The Answer to Academic Reform Students Have Been Demanding: Year-Round Schooling


Ava Hillbrand, Reporter

 The words “Year-Round-Schooling,” tend to evoke immediate groans of distaste- considering the disappearance of our precious 8-week summers, and facing the prospect of learning January-December. Despite initial contempt for attending school 12 months out of the year, year-round-schooling poses considerable benefits for both the social and academic lives of students and educators. With only 4% of schools nationwide currently operating on the year-round calendar, it begs the question, why haven’t more school districts jumped at the prospect of year-round schooling? 


It seems surprising, considering the overwhelming initial benefits, such as prevention of summer learning loss, money-saving benefits for the district, and the providence of more balanced breaks, that districts remain reluctant to even consider the prospect, let alone jump on board. However, with the changing times and inevitable societal progression since the 19th century, has our current school calendar become outdated? The origin of our 8 week summers stems from the need as an early agricultural society to allow students to aid in the harvesting of summer crops, thus posing a need for this set time off. But in no-longer having the same needs as our 19th-century predecessors, can summer break really still be considered a necessary commodity for modern Americans?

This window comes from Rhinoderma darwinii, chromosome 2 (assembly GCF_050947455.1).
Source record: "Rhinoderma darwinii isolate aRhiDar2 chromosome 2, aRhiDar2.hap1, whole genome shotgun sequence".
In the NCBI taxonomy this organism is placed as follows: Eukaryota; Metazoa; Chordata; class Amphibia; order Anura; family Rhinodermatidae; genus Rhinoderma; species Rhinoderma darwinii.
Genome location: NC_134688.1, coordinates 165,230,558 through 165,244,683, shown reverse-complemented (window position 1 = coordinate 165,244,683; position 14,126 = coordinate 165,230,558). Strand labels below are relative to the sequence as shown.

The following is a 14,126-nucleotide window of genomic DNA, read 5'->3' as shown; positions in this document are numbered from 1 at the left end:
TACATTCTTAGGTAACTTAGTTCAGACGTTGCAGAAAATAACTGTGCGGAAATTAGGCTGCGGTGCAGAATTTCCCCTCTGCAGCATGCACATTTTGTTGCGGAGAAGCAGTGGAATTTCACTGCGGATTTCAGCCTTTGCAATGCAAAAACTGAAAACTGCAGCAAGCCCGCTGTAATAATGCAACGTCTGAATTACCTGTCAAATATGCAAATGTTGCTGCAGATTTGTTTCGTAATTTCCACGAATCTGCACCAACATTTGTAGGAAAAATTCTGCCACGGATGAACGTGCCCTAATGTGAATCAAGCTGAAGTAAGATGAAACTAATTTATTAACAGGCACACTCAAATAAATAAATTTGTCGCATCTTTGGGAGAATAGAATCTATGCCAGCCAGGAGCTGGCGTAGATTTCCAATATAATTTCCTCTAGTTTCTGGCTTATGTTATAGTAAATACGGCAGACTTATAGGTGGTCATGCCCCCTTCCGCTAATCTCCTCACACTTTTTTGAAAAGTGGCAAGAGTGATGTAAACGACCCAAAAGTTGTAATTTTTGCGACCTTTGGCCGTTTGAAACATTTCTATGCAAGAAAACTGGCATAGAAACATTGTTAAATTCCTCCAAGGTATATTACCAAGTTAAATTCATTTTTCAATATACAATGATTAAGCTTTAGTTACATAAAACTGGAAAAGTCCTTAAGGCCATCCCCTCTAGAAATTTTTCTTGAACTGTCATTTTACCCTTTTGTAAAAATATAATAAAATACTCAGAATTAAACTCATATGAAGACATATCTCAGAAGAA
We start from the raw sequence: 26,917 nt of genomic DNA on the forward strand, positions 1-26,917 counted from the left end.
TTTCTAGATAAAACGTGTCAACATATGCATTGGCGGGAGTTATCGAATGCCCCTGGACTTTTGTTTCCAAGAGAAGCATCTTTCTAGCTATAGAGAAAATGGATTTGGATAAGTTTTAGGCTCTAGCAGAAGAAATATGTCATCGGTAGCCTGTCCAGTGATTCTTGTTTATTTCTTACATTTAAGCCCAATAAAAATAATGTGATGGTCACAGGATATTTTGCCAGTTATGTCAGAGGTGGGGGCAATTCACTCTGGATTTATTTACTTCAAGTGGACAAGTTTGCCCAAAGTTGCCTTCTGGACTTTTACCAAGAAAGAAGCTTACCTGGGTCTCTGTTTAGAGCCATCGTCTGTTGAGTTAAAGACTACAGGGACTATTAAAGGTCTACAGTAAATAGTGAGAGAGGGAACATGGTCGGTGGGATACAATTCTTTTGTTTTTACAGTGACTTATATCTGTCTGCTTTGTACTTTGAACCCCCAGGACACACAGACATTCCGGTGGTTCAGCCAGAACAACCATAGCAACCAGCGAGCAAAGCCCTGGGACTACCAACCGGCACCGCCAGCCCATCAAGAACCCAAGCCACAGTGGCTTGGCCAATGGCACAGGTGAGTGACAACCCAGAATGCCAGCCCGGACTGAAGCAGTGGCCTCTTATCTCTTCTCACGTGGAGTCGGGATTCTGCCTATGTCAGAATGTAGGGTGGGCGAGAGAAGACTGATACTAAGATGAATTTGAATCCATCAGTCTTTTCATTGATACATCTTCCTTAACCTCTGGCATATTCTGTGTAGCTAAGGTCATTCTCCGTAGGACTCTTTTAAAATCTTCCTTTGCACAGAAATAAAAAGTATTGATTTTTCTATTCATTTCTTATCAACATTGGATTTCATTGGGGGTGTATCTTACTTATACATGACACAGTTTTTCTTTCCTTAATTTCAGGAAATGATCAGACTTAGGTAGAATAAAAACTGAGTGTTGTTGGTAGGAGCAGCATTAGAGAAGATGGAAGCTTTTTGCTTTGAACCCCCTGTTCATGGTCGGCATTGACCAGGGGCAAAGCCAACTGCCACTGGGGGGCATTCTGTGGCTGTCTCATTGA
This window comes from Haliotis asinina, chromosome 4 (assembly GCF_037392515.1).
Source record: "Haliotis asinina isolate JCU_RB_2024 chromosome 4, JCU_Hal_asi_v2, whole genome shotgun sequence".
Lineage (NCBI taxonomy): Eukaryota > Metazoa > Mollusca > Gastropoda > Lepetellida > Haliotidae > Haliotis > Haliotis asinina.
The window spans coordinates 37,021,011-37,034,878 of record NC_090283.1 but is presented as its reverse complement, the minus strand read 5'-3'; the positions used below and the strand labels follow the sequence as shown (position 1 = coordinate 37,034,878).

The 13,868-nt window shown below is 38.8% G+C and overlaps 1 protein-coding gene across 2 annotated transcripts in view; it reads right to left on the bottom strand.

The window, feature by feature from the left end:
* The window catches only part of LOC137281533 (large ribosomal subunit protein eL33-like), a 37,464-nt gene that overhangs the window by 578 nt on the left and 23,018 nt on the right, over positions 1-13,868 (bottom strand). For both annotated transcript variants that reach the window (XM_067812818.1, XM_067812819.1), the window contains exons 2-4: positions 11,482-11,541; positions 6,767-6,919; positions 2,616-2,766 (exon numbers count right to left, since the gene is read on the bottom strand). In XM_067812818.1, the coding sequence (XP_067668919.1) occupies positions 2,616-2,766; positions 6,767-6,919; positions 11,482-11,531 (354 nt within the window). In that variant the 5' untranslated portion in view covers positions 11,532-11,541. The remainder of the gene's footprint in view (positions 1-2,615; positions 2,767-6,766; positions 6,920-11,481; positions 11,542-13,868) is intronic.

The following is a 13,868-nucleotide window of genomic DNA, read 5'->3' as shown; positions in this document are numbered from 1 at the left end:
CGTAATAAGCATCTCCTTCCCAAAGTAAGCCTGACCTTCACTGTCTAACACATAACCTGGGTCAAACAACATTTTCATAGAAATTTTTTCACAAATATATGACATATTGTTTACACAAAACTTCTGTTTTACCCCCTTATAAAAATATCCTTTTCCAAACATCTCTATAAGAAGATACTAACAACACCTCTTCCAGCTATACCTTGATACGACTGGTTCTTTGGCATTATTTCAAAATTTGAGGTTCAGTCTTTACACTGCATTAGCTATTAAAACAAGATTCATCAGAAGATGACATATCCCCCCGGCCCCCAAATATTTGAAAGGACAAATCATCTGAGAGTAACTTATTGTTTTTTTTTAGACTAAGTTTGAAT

With students arguing the outdatedness of the American education system, demands for reforms have been made calling for education to be more specifically catered to our technologically advancing society. Considering this call for modernization, should updating our current school year calendar remain un-included from the revisions? 


Preventing Burnout

Oftentimes, students begin to feel a sense of constant and imminent stress as the school year goes on and assignments and course difficulty increase. Pair this academic stress with a constant flow of extracurricular activities and often students find themselves living for whatever break comes next, whether it be a two-week holiday or simply a precious three-day weekend. Due to feelings of high-stress and academic burnout, students become more likely to only complete assignments with the bare minimum effort required to pass the course due to feeling over-stressed and burnt out- hence a student’s desire to just “make it to the next break.” This prevents students from getting the full benefits out of assignments and courses when the primary focus is aimed more so at getting the work done as quickly as possible, rather than actually retaining maximum information from the work. Katelyn Brennan, an academically motivated Junior at GSHS,  commented on how, “a large part of my motivation is for grades, so I will still continue to push myself even if I am very tired and burnt out.” Additionally, even motivated students like Katelyn can begin to feel overloaded as time goes on.